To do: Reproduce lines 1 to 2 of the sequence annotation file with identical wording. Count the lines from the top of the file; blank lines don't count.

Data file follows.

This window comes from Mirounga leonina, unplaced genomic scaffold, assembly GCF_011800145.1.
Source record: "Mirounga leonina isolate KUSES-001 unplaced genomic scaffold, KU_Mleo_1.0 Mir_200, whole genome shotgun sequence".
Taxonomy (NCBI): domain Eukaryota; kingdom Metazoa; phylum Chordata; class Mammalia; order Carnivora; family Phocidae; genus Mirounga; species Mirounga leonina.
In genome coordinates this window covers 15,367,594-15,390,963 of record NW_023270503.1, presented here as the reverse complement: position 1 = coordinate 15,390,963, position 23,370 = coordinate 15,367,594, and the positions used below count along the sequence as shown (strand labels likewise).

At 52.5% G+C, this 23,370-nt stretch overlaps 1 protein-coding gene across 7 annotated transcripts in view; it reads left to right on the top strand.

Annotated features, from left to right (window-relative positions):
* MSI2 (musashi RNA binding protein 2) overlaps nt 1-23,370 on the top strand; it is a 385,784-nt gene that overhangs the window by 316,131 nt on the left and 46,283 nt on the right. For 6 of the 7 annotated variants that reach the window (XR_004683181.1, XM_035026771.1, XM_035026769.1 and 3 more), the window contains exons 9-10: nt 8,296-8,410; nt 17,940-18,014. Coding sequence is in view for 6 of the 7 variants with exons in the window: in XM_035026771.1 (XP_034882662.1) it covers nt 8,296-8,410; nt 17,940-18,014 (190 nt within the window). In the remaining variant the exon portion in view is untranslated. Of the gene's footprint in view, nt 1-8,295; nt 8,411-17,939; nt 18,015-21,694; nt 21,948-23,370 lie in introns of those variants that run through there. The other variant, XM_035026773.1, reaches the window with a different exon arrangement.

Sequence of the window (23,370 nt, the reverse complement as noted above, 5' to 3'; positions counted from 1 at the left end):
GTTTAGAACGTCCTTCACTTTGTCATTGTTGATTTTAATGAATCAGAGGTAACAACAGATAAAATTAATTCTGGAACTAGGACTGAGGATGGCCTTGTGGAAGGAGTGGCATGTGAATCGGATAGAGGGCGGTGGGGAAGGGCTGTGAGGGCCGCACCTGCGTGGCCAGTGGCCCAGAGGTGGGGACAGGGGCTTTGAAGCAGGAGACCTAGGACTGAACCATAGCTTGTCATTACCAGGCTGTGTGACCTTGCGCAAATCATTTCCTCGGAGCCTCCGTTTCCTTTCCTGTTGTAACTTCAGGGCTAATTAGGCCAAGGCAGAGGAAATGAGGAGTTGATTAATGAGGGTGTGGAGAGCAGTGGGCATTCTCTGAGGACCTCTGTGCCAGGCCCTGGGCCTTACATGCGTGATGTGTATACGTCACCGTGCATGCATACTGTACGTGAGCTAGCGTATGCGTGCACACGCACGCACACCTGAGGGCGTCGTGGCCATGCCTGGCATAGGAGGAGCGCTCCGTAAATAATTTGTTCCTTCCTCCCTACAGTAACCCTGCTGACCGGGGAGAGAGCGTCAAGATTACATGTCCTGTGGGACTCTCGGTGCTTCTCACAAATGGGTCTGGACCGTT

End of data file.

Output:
This window comes from Mirounga leonina, unplaced genomic scaffold, assembly GCF_011800145.1.
Source record: "Mirounga leonina isolate KUSES-001 unplaced genomic scaffold, KU_Mleo_1.0 Mir_200, whole genome shotgun sequence".